C-5 Aircraft Development (see under Core Subjects Login)

 

SR-71 Aircraft Development (see under Core Subjects Login)

 

Space Shuttle Development (see under Core Subjects Login)

 

Boeing 737 (see under Core Subjects Login)

 

Boeing 7777 (see under Core Subjects Login)

 

Design-Build-Fly

 

Learning to Innovate Across Disciplines: A Case Study of 3 Experiences

 

Vertical Axis Wind Turbine Development: Case Study

 

Renovation of a Wind tunnel: Case Study

 

Advanced Learning in an Engineering Course: A Case Study

 

The Case for Depth of Comprehension

 

 

 

 

 

 

 

 

 

 

 

 

 

 

 

 

 

 

 

 

 

 

 

 

 

 

 

 












EXTROVERT



Learning To Innovate Across Disciplines: Case Studies

 

The Case Studies span several disciplines and types. Some are in-depth technical case studies used in advanced engineering classes: Professor Brian German developed and uses them in both undergraduate and graduate classes. Students get to work through the analyses and decision processes that faced the original designers of some famous aerospace systems.

The C-5 cargo aircraft was seen as the key to avoiding all-out global nuclear war: it had to allow large, heavy cargoes such as fully-assembled attack helicopters to be transported rapidly across the Atlantic between the USA and Europe, and operate from short runways in a wartime environment. The competition was fierce: the losing concept was what later became Boeing's spectacularly successful B-747 Jumbo Jet that revolutionized worldwide travel.

The SR-71 Mach 4 reconnaisance aircraft was developed to enable swift aerial reconnaissance over very long distances, operating high enough and fast enough to allow survival over hostile territory. It enabled world leaders to determine facts about many issues, reducing the uncertainties which threatened to trigger much worse conflicts. It was, and still is, a truly revolutionary aircraft, breaking through many "superstitions"using bold innovation backed by science and engineering. For instance, its fuel tanks leak while on the ground: they are made to accommodate the expansion that comes with aerodynamic heating at high altitude. It uses vortex lift from the long forebody strakes. Its engines transition from being turbojets to being ramjets at high speeds, and back again. It's fuel is exotic, its crew escape system led to many safety advancements.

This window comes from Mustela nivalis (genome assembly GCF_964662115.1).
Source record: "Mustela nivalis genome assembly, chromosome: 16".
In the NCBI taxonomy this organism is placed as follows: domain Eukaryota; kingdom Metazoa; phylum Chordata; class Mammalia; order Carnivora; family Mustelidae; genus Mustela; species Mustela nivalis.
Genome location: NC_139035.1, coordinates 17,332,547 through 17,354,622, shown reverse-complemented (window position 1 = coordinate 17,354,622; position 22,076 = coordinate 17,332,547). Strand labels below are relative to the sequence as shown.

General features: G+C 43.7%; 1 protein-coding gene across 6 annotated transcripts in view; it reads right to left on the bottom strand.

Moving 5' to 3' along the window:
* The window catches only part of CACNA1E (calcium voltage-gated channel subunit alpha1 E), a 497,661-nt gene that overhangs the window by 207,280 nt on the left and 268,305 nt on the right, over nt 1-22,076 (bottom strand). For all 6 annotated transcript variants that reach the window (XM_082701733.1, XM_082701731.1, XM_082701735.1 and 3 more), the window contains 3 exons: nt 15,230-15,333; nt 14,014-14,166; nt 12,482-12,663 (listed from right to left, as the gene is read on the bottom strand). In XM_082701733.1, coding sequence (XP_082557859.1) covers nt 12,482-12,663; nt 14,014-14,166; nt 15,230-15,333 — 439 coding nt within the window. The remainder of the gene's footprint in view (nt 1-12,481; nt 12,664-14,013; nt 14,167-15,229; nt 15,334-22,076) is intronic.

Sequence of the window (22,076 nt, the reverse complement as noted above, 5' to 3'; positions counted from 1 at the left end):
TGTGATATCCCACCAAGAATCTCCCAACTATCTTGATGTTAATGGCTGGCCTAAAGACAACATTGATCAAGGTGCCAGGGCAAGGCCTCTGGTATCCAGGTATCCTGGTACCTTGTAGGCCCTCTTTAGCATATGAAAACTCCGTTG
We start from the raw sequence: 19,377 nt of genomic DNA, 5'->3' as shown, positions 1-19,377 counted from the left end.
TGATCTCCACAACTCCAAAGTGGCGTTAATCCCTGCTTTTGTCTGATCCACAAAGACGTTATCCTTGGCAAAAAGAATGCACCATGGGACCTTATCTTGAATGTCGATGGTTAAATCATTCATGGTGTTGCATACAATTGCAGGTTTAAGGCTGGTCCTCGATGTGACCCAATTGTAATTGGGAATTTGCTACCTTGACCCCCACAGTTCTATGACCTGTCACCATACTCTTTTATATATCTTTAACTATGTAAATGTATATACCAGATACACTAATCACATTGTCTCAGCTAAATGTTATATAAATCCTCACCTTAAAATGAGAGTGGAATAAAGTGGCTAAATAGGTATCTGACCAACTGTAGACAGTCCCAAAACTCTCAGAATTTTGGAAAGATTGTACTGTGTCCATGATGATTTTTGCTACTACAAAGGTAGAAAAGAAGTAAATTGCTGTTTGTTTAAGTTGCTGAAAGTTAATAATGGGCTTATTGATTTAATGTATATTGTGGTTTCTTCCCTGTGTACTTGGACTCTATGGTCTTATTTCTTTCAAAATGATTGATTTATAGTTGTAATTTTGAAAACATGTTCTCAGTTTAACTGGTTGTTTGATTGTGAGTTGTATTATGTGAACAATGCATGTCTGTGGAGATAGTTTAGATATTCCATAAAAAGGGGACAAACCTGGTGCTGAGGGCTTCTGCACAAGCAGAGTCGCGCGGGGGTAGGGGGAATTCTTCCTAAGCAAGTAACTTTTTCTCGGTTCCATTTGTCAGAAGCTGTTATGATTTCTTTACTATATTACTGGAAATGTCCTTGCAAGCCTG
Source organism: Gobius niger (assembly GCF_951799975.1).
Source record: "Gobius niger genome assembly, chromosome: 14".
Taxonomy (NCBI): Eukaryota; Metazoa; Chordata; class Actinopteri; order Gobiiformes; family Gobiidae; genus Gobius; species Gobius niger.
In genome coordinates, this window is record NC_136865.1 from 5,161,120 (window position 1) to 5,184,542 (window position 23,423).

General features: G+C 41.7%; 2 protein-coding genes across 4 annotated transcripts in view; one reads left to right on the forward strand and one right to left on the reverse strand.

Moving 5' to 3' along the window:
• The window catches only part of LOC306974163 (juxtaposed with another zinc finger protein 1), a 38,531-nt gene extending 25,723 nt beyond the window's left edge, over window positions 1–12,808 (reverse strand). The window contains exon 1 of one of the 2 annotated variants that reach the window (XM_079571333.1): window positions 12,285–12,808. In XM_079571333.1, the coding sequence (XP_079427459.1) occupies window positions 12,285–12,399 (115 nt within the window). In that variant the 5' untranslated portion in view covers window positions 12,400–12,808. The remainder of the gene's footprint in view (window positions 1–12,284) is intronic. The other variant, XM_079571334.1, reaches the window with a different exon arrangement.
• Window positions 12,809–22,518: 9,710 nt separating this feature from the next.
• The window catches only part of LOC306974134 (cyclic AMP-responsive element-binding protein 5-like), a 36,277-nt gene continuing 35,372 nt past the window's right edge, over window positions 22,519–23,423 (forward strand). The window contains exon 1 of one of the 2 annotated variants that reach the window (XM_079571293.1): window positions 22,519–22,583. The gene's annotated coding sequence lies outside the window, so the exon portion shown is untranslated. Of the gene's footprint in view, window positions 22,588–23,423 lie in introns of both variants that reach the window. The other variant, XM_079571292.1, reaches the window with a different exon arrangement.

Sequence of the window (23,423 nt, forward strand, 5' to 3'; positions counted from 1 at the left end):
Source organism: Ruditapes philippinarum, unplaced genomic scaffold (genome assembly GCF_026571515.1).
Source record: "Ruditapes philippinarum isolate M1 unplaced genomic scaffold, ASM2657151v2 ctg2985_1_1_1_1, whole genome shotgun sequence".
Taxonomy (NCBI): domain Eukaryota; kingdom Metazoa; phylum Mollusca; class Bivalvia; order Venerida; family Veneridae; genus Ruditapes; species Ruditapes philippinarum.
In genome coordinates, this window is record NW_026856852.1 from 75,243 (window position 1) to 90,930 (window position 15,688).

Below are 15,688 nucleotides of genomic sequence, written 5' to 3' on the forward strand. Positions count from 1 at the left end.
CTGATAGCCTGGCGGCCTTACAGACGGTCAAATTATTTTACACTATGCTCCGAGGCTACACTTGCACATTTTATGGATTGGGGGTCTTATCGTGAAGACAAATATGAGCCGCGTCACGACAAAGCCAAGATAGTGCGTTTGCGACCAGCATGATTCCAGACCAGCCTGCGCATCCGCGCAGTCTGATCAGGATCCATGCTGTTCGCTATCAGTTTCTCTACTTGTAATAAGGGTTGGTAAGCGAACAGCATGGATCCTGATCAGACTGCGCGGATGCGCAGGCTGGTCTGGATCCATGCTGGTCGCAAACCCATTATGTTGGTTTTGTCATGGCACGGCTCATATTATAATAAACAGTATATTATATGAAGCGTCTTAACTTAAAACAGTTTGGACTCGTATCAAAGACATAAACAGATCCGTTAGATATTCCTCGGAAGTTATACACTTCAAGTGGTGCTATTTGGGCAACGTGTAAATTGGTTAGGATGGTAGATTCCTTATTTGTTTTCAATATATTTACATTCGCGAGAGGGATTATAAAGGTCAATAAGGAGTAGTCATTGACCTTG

The Space Shuttle Transportation system was one of a kind: a bold venture into developing a low-cost reusable space transportation system. Until then, re-entry vehicles used ablative heat shields which were destroyed during the extreme phase of re-entry, and the return capsule had to be recovered by parachute landing. Ultimately the cost never came down enough, because operations never grew to the frequency required to make it cost-effective given the "standing army" of personnel needed to operate it safely. Again, this ventured into many unknown regimes, and nearly paid the price of uncertainty: the first flight encountered non-equilibrium effects during hypersonic re-entry, with pitching moments that very nearly exceeded the capabilities of its control surfaces! Even today, most of the flight data on hypersonic boundary layers and heat transfer come from Shuttle flights.

 

 

In these examples the student studies how these historic achievements were developed, walking in the footsteps of those innovators. Given the depth of these resources, they are inside the login-controlled part of EXTROVERT.

In a different type of case study, Pablo Afman describes how his team of aerospace engineering students learned to innovate. One example is through an open-ended assignment (see their work under the Advanced Concepts link) in a core AE class. Next, they learned the field of aerospace design in the capstone design course in their senior year. Finally, they put their design knowledge and innovative spirit to use in the intense environment of the International Rotorcraft Design competition.

 

Akshay Pendharkar documents his own team's experience in developing a Vertical Axis Wind Turbine testbed, with Professor Komerath's added description of the project's six-year history. Thus these two are case studies by students introspecting on how they learned to innovate.

 

Another study documents the intense efforts by a student team, faced with the task of getting an ancient wind tunnel facility ready for a new motor, and a major technical upgrade. Several new skills had to be learned and implemented, all inside one summer.

 

Professor Komerath describes a Case Study of what happens when depth and innovation are injected into an advanced engineering course.

 

Lastly, Professor Komerath makes a case for increased attention to depth, even where the intent is to enable cross-disciplinary innovation. He argues that effective innovation across disciplines requires willingness to learn broadly, but it requires strong attention to comprehension in depth, at least in one's own home discipline. In the fast-evolving environment of engineering knowledge, depth is the competitive advantage.

 

 

 

 

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